|US5822792 *||Jul 30, 1997||Oct 20, 1998||The Procter & Gamble Company||Bib having an improved neck opening|
|US5887278 *||Jan 31, 1997||Mar 30, 1999||The Procter & Gamble Company||Disposable bib having notched tear resistance|
|US5930836 *||Apr 3, 1998||Aug 3, 1999||Morris; Bert||Adjustable reusable disposable bib|
|US5930837 *||Aug 20, 1998||Aug 3, 1999||Anvar; Bijan||Disposable bib|
|US6058506 *||Jun 17, 1997||May 9, 2000||The Procter & Gamble Company||Bib having improved pocket|
|US6119268 *||Feb 26, 1998||Sep 19, 2000||Debora S. McCauslin||Disposable chemical capes|
|US6125471 *||Apr 14, 1998||Oct 3, 2000||The Procter & Gamble Company||Disposable bib having an extensible neck opening|
|US6266820||Apr 14, 1998||Jul 31, 2001||The Procter & Gamble Company||Disposable bib having stretchable shoulder extensions|
|US6308333 *||Apr 11, 2000||Oct 30, 2001||Valarie D. Jackson||Disposable bib|
|US6363530||Oct 10, 1997||Apr 2, 2002||The Procter & Gamble Company||Disposable bib|
|US7263725 *||Jan 27, 2006||Sep 4, 2007||Fleury Patricia L||Disposable towel for use as a bib or forearm napkin|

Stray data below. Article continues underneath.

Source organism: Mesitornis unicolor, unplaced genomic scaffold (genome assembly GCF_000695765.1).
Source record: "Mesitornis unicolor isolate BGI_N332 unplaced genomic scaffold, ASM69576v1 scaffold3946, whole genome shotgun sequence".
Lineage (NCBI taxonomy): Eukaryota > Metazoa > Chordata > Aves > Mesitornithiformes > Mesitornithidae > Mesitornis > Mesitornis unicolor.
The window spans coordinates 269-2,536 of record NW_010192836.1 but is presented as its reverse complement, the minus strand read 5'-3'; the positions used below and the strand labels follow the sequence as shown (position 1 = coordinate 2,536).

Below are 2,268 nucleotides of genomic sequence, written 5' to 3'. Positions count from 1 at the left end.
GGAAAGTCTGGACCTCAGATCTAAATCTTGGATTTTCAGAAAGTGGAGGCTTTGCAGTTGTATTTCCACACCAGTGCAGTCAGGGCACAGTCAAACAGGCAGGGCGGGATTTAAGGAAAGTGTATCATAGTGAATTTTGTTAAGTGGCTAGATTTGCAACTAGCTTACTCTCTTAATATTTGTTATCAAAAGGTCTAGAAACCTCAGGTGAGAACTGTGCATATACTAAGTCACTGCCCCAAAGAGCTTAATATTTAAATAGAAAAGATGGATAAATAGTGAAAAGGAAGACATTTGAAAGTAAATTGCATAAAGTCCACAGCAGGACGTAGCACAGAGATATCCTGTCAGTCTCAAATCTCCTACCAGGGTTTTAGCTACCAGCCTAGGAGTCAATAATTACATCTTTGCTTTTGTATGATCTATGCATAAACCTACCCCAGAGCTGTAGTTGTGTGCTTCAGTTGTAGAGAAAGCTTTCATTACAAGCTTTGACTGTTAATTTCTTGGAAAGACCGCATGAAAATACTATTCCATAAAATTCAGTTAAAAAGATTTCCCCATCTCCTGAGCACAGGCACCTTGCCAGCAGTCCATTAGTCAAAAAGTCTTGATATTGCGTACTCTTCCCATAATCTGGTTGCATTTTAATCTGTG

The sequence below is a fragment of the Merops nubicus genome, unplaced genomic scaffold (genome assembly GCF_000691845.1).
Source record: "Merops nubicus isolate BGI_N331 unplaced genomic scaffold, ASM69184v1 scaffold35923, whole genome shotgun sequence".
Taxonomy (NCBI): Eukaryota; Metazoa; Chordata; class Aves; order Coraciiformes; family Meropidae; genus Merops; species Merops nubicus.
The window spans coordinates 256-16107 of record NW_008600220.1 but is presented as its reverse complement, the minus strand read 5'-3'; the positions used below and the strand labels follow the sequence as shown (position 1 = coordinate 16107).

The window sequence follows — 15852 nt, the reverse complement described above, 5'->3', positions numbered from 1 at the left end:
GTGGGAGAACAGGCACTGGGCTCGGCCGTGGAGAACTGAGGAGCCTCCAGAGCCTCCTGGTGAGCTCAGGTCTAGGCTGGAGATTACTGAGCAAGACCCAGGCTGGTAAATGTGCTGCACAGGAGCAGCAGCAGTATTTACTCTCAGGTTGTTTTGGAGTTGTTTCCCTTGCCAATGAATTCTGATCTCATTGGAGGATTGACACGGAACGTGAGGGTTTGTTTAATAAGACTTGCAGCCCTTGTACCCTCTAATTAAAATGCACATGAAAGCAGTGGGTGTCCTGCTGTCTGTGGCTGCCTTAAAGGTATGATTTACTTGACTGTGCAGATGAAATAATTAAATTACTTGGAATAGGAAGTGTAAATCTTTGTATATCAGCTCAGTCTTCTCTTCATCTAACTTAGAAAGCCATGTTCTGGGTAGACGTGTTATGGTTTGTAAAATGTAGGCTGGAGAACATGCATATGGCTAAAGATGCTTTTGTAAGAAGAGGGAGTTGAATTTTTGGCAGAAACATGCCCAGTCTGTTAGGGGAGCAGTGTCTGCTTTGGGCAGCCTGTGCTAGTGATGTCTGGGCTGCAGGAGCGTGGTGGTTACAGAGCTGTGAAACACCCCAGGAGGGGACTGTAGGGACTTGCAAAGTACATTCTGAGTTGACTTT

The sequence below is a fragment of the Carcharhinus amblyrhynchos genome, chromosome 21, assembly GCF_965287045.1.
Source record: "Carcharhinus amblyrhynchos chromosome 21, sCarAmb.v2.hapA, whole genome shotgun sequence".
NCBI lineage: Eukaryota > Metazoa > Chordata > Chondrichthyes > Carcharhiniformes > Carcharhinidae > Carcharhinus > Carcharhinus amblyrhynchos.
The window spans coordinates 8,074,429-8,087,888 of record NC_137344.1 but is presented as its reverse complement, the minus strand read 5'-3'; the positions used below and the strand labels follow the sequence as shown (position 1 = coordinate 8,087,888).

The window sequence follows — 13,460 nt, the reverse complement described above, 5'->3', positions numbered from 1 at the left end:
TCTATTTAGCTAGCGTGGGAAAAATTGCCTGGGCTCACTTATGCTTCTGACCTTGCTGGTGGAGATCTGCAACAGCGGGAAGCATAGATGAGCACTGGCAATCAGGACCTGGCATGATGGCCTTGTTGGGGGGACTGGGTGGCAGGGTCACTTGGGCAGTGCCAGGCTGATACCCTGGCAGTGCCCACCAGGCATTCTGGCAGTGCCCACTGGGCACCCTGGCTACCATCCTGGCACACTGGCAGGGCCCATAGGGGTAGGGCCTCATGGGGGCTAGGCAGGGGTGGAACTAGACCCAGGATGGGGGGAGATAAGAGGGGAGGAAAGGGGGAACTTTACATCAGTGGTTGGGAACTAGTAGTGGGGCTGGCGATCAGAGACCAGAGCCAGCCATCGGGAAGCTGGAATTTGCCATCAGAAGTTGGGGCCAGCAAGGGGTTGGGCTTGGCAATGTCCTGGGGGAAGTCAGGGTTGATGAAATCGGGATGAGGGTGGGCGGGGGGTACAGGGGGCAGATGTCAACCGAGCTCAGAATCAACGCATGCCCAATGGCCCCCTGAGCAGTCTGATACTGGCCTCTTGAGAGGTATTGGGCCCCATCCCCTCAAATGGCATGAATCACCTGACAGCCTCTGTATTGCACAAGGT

|US7748054||Feb 18, 2008||Jul 6, 2010||Silvia Araquistain||Disposable over-garment|
|US20070174942 *||Jan 27, 2006||Aug 2, 2007||Fleury Patricia L||Disposable towel for use as a bib or forearm napkin|
|US20090205098 *||Feb 18, 2008||Aug 20, 2009||Silvia Araquistain||Disposable Over-Garment|
|US20130074239 *||Aug 24, 2012||Mar 28, 2013||Yung Chu Cheng||Apron of One Piece Design|
|US20140075644 *||Sep 20, 2013||Mar 20, 2014||Maiysha Campbell||Heat-resistant and/or liquid-resistant covering|
|USH1738 *||Jan 5, 1995||Jul 7, 1998||The Procter & Gamble Company||Tear resistant disposable bib|
|EP0979617A1 *||Aug 5, 1999||Feb 16, 2000||Pacimex Verpackungen GmbH||Bib|
|WO1996020613A2 *||Jan 5, 1996||Jul 11, 1996||The Procter & Gamble Company||Tear resistant disposable bib|
|WO1996020613A3 *||Jan 5, 1996||Sep 19, 1996||Procter & Gamble||Tear resistant disposable bib|
|WO2000010410A1 *||Aug 18, 1999||Mar 2, 2000||Bijan Anvar||Disposable bib|
|Cooperative Classification||A41B2400/52, A41B13/10|